Generally, when sports parents, coaches, and league administrators talk about “youth sports,” they mean team sports such as baseball, football, soccer, basketball, lacrosse, and so on. Obviously, one of the greatest benefits of participating in a team sport is that a young athlete learns how to be part of a team. Some parents and sports coaches might argue that the benefit is lost if a child engages in individual sports (karate, tennis, golf, swimming, etc.). But if your child is more interested in an individual sport than a team sport, don’t despair! Team sports aren’t for everyone, and there are many great things individual sports can teach young athletes!

1. Learn to connect to yourself.

While having a team behind you to help pick you up / back you up is great, learning to stand up on your own for two weeks is also important. In an individual sport, the ultimate success of a young athlete comes down to them and only them. If something goes wrong, they can’t blame a teammate, but on the other hand, when they win, they take all the glory. Individual sports teach young players that they are solely responsible for their actions.

2. Get comfortable being in the spotlight.

During an individual tennis match, all eyes are on the two players. Like it or not, everyone is watching you and it’s hard to hide in the background when you’re the only one out there. Not everyone is born loving being the center of attention, but individual sports can teach young athletes how to feel comfortable being the center of attention. This skill comes in handy during school and (in the future) business presentations!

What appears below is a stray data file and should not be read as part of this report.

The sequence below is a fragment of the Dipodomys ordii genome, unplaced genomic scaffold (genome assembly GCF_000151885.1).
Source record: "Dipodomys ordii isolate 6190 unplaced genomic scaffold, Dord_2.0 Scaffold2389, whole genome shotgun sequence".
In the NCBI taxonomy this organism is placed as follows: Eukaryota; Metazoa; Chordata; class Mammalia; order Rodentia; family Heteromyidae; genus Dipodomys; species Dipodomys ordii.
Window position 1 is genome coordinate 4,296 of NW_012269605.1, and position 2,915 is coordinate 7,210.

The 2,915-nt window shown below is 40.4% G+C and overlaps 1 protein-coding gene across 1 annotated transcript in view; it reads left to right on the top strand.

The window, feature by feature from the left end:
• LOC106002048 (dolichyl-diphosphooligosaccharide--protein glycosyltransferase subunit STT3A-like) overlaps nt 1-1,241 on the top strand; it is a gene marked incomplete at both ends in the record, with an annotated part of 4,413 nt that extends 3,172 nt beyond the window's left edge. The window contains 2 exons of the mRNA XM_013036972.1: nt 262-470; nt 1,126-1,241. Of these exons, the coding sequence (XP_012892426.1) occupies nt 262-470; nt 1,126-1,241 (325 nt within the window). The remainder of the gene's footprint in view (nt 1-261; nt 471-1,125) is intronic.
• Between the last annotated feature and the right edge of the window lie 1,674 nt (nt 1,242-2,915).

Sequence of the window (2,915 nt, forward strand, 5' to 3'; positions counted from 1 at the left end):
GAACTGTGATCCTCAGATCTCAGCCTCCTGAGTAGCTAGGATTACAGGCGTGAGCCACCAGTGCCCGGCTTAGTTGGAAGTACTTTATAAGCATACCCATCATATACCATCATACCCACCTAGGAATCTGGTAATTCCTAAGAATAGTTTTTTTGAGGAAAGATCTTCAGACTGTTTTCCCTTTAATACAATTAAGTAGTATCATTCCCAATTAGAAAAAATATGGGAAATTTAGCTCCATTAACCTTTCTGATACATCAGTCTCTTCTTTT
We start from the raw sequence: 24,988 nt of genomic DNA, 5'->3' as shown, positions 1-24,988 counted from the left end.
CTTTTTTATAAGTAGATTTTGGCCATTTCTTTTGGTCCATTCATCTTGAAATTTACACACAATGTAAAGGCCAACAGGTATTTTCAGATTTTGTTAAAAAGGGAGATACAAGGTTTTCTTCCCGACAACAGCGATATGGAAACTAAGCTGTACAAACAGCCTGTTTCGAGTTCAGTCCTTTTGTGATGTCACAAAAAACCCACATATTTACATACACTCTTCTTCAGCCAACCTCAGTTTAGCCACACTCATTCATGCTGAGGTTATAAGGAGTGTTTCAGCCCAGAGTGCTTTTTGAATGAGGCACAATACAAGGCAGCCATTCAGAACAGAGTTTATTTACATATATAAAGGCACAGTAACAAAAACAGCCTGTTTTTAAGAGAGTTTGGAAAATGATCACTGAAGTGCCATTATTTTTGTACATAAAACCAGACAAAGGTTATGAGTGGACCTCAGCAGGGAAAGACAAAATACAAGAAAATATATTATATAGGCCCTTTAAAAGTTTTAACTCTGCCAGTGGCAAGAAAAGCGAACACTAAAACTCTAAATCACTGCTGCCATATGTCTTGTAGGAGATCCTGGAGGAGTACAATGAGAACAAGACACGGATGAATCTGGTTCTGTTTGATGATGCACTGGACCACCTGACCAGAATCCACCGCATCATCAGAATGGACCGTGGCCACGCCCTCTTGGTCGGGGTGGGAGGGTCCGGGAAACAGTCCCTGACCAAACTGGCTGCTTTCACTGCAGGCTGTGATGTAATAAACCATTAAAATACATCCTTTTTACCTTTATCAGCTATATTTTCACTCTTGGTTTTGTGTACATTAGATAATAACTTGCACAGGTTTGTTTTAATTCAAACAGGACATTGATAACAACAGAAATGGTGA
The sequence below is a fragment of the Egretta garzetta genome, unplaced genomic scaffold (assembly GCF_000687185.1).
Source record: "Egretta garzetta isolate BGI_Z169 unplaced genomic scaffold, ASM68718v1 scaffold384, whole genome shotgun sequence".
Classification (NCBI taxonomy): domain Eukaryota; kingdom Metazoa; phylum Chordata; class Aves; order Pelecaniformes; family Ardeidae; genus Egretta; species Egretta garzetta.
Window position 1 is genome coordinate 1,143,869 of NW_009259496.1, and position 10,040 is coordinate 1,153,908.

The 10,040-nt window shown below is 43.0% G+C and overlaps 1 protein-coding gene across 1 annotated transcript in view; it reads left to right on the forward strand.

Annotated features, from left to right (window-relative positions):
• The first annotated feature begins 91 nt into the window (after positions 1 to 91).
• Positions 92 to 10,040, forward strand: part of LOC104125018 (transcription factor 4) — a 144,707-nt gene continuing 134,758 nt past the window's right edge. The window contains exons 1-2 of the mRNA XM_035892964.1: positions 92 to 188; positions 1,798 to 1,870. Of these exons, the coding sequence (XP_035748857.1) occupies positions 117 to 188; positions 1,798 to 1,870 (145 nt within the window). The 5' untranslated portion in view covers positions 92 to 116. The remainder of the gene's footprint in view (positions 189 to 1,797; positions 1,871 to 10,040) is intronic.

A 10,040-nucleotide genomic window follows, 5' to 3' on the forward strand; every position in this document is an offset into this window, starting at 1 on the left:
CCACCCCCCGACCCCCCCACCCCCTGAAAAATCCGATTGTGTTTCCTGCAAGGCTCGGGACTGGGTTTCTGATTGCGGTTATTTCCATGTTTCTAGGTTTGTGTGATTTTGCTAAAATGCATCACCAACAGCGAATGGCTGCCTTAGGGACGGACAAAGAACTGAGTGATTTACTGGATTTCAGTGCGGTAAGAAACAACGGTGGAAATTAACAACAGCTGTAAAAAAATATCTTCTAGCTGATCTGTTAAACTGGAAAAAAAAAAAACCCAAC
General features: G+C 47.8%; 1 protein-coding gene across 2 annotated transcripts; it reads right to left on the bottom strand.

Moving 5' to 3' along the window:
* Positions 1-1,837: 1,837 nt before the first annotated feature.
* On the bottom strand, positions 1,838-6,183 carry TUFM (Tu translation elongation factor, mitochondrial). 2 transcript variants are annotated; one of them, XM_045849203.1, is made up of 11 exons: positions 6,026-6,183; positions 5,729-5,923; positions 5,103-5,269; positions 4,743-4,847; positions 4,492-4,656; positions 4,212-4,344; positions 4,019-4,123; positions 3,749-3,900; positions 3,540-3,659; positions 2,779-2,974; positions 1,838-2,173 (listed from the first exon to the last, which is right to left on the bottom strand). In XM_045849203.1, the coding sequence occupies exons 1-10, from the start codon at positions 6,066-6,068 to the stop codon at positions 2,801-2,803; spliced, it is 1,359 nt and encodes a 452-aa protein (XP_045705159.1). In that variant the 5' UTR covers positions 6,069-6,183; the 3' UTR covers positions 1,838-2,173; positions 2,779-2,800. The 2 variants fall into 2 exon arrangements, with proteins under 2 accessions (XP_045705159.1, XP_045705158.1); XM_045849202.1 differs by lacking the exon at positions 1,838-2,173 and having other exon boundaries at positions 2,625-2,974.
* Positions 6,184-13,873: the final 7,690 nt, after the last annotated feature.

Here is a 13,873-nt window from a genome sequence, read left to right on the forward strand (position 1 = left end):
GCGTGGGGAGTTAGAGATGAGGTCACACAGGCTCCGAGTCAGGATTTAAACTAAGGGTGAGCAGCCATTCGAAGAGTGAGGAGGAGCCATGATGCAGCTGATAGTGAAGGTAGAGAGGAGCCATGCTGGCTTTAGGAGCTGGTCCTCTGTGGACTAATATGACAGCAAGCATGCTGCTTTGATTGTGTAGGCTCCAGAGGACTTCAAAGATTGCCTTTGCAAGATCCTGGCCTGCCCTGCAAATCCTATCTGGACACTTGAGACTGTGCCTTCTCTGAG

3. Motivation has to come from within.

Obviously, individual sports athletes still have an enthusiastic coach and parents, but at the end of the day, those young athletes should be the ones pushing for it. There is no court / field teammate with you whose energy you can feed on, that can excite you and encourage you to go, all that has to come from within. Intrinsic motivation has often proven to be more powerful than an external drive, and when it comes to individual sports, it’s all about internal motivation!

4. It’s okay to learn at your own pace.

Individual sports allow athletes to compete at their own pace, which takes some of the pressure off of them to “catch up.” For example, let’s say your 12-year-old wants to start playing hockey. Chances are, most of the other 12-year-olds in the league have been skating since they were really little. Your athlete will be behind the skill level of their teammates, which can be a difficult pill to swallow at times, especially if they want to impress their friends. But let’s say the same 12-year-old wants to start playing golf; You will compete against people based on skill level, not necessarily age. There is much less pressure to perform early on.

Regardless of the sports your child wants to play, team or individual, we tell you to give them a try! There are many great benefits to any sport.

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